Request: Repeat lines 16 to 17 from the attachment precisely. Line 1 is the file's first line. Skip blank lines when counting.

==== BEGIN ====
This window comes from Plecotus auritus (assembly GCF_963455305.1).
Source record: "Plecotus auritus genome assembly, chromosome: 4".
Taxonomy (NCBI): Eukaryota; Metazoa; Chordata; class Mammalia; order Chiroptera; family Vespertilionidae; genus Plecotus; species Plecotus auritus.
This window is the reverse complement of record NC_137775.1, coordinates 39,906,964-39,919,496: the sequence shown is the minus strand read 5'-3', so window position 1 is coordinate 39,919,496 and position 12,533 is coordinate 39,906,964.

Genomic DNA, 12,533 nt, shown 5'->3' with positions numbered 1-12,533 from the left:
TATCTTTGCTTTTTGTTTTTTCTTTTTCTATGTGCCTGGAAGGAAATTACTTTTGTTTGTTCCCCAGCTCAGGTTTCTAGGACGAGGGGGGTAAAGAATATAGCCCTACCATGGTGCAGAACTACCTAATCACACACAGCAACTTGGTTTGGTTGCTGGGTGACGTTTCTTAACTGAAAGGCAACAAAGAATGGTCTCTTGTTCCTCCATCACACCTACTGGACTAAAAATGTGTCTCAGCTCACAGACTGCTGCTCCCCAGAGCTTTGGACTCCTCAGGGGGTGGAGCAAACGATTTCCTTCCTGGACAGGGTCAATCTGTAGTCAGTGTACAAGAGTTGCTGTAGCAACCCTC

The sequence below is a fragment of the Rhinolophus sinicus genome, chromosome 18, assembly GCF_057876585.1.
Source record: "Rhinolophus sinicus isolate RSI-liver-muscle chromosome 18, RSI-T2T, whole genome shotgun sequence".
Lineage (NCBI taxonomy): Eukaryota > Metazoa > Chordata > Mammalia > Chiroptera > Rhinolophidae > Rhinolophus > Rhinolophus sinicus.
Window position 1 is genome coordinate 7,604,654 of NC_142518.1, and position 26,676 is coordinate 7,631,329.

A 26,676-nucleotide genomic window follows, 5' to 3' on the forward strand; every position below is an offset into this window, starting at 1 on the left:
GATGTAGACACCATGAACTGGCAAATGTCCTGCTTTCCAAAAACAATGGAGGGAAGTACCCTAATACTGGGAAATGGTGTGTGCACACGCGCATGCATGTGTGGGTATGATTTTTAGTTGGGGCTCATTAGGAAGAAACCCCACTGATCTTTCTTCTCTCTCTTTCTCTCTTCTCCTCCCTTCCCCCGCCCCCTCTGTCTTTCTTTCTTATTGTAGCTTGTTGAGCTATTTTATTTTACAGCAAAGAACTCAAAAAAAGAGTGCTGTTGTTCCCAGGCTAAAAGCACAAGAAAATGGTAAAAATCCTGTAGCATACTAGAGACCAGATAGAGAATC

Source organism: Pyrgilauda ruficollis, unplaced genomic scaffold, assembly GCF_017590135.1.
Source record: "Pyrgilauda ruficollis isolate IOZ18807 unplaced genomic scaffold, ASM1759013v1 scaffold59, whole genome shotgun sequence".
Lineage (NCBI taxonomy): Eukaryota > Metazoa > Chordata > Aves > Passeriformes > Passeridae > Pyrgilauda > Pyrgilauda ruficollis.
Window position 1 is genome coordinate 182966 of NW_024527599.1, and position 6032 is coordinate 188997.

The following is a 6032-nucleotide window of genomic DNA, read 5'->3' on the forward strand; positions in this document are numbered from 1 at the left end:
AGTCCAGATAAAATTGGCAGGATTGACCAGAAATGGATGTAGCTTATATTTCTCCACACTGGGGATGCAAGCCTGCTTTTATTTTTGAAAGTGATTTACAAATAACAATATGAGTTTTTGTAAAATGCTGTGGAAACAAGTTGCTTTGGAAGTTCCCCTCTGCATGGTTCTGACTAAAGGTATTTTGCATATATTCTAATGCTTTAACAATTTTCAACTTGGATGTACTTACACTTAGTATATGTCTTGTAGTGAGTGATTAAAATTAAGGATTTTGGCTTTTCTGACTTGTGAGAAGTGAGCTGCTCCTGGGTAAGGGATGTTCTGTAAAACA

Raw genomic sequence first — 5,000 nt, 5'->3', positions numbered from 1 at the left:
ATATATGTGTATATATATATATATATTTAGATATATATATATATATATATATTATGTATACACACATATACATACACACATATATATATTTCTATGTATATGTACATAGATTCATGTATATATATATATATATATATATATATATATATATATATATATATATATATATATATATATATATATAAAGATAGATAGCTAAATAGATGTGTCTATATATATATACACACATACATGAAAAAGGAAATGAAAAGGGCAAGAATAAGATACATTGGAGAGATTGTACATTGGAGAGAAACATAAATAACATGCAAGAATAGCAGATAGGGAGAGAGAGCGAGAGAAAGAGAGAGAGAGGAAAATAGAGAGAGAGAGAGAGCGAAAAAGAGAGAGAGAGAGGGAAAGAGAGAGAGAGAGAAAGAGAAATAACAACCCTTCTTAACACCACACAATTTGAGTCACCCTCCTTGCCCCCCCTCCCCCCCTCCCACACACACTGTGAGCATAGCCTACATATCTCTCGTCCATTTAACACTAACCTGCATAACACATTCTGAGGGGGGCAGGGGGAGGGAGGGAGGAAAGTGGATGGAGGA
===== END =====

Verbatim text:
Window position 1 is genome coordinate 182966 of NW_024527599.1, and position 6032 is coordinate 188997.

The following is a 6032-nucleotide window of genomic DNA, read 5'->3' on the forward strand; positions in this document are numbered from 1 at the left end: